The chronic disease of successive UK governments is the policy ‘attention deficit disorder’ that has created massive uncertainty, sapping economic growth. This was on full display in the mini-budget. In the face of a complete reversal of tax policy and a refusal to allow the independent Office for Budget Responsibility to analyse the implications of this ‘fiscal event’, it was left to the financial markets to provide judgement by driving sterling to a 37-year low.
Although prime ministers come and go – four in the last six years alone – what is consistent is policy failure. From premature austerity to the disaster of Brexit and now a revisit of the ill-fated Barber Boom. To mix metaphors from Seamus Heaney and Karl Marx, history is rhyming, first as tragedy and now as farce.
When the inevitable reckoning comes, will the UK be able to rebuild or is the damage now too permanent and too deep? I am an optimist and believe a new “Marshall Plan” for real growth is possible and can be delivered if we show the kind of will on display during the COVID crisis to innovate new vaccines. But we must realise that policies for good growth are a long slog, a marathon of difficult supply-side reforms and not this re-run of the mad dash for growth.
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I am not an economist but possess some sound common sense something missing from this mini budget. Given the market response including the further decline in the value of the pound, this government needs to deal smartly with the issues requiring attention highlighted in your article or the government will fall as with Mr Johnson. The clock is ticking
Excellent rapid response to a very foolish budget. I call it Post-Truth Economics, which is characterized by deliberately ignoring economic expertise, justifying policies by half truths and cherry-picked examples, and appearing strong willed and confident, especially when telling lies.
A big shock to a fragile global financial system. This is disaster capitalism at its most destructive extreme: create the disaster and profit from it.
Great piece, the ‘mini-budget’ strikes me as a pandemic policy created by a group of anti-vaxxers.
Having worked for a large US listed multi-national and then a small UK PLC I saw a marked difference in investors’ treatment of the two companies — US company did not pay a dividend and was expected to plough all cash generated back into the business to drive growth; UK company was required to pay a dividend (by institutional investors concerned about cashflow into their funds) and was therefore actively discouraged from making investments in the future that paid back in anything longer than the reporting period (hence why redundancies in UK companies tend to drive share prices up). Look at the recent debates about lack of listings, especially of tech companies, in London because London investors are seen to be wary of the longer term returns that tech startups imply. I believe these are some of the main drivers for lack of growth and stagnation in the UK, how it can be fixed is less clear.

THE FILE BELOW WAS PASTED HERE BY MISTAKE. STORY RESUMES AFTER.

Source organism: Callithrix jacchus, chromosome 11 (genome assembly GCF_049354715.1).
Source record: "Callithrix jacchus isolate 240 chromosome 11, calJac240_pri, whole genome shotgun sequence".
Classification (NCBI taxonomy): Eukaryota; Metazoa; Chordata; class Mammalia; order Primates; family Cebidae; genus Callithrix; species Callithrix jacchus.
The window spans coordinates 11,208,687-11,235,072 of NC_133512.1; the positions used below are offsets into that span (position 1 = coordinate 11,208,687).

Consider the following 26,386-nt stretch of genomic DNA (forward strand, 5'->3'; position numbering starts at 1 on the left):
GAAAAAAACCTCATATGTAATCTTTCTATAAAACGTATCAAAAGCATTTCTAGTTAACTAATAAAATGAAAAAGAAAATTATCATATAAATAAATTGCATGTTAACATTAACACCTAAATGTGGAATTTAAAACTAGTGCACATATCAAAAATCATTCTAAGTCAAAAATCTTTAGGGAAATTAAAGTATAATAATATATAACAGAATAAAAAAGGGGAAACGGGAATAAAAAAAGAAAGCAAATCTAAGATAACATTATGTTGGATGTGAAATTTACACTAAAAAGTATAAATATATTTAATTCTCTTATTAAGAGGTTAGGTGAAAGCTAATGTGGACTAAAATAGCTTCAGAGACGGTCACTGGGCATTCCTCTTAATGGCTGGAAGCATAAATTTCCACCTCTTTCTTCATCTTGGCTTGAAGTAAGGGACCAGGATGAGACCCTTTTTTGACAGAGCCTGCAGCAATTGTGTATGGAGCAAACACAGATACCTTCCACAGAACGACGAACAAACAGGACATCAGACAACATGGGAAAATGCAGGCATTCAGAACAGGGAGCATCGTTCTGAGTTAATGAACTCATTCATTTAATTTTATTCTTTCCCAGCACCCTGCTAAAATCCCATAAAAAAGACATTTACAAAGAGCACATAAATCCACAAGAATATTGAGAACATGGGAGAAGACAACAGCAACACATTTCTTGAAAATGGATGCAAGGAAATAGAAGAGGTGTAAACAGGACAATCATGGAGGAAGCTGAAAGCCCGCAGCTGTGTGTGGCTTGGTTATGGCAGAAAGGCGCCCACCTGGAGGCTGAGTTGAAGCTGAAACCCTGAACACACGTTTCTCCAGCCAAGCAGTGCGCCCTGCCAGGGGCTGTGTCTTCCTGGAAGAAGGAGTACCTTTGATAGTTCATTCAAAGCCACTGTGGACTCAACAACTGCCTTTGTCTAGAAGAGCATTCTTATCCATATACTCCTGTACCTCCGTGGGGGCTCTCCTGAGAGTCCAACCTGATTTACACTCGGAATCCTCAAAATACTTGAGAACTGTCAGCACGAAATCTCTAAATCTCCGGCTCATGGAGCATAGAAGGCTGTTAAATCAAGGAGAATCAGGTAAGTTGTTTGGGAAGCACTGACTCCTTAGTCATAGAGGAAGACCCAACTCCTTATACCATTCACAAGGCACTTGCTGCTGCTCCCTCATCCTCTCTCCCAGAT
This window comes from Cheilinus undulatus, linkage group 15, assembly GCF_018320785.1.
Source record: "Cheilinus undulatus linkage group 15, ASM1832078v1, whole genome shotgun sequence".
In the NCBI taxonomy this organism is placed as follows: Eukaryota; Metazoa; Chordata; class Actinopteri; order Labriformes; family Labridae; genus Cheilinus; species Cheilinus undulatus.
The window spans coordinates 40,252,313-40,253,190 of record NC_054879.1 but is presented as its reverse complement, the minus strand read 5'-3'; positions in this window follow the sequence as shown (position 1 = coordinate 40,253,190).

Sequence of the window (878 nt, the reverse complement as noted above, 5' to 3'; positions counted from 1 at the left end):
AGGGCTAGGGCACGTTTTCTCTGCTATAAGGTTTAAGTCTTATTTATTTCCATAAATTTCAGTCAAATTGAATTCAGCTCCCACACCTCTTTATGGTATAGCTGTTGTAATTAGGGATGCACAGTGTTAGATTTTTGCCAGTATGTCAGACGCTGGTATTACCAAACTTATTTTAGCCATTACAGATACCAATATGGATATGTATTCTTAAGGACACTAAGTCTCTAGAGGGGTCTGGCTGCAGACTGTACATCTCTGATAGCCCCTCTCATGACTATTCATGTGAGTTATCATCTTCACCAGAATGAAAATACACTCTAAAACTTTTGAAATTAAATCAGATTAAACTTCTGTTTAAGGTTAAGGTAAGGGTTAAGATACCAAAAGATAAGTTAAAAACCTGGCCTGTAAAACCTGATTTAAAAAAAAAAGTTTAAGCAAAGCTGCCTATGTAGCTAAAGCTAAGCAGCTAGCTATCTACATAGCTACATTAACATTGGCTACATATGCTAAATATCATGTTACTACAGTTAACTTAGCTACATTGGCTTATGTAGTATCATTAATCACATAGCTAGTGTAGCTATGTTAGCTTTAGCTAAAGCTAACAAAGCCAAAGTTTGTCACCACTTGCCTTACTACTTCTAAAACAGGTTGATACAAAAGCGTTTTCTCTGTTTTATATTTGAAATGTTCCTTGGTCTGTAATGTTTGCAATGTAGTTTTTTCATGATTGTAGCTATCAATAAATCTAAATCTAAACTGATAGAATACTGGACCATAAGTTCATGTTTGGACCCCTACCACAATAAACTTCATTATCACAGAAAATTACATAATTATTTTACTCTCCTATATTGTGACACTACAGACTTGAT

Much is made of UK productivity. Fernald and Inklaar show that this it is not as important an issue as is made out to be. Casual empiricism also suggest that they may be correct.
Fernald, John, Robert Inklaar. 2022 “The UK Productivity “Puzzle” in an International Comparative Perspective,” Federal Reserve Bank of San Francisco Working Paper 2022-07.
The UK’s slow productivity growth since 2007 has been referred to as a “puzzle”, as if it were a particularly UK-specific challenge. In this paper, we highlight how the United States and northern Europe experienced very similar slowdowns. The common slowdown in productivity growth was a slowdown in total factor productivity (TFP) growth; we find little evidence that capital deepening was an important independent factor. From a conditional-convergence perspective, most of the UK slowdown follows from the slowdown at the U.S. frontier. From the mid-1980s to 2007, the UK’s relative productivity level moved closer to the level of the U.S. and northern Europe, driven by essentially complete convergence in market services TFP. In contrast, manufacturing lost ground relative to the U.S. frontier prior to 2007, and remains far below the frontier. The relative ground lost after 2007 is modest—cumulating to about 4 percentage points—and is largely attributable to somewhat unfavorable industry weights and industry-specific issues in mining, rather than a systematic UK competitiveness problem.
In the US, productivity (output per hour) got a lift from 1995 to 2005, due to IT.
Since 2005 it has returned to its usual trend, as diminishing returns to the IT set in.
This isn’t a trickle-down budget, it’s a boost-up budget. The government has announced a radical set of policies to increase Britain’s prosperity. If this was the Chancellor’s ‘mini’ budget, I look forward to the ‘maxi’ budget.”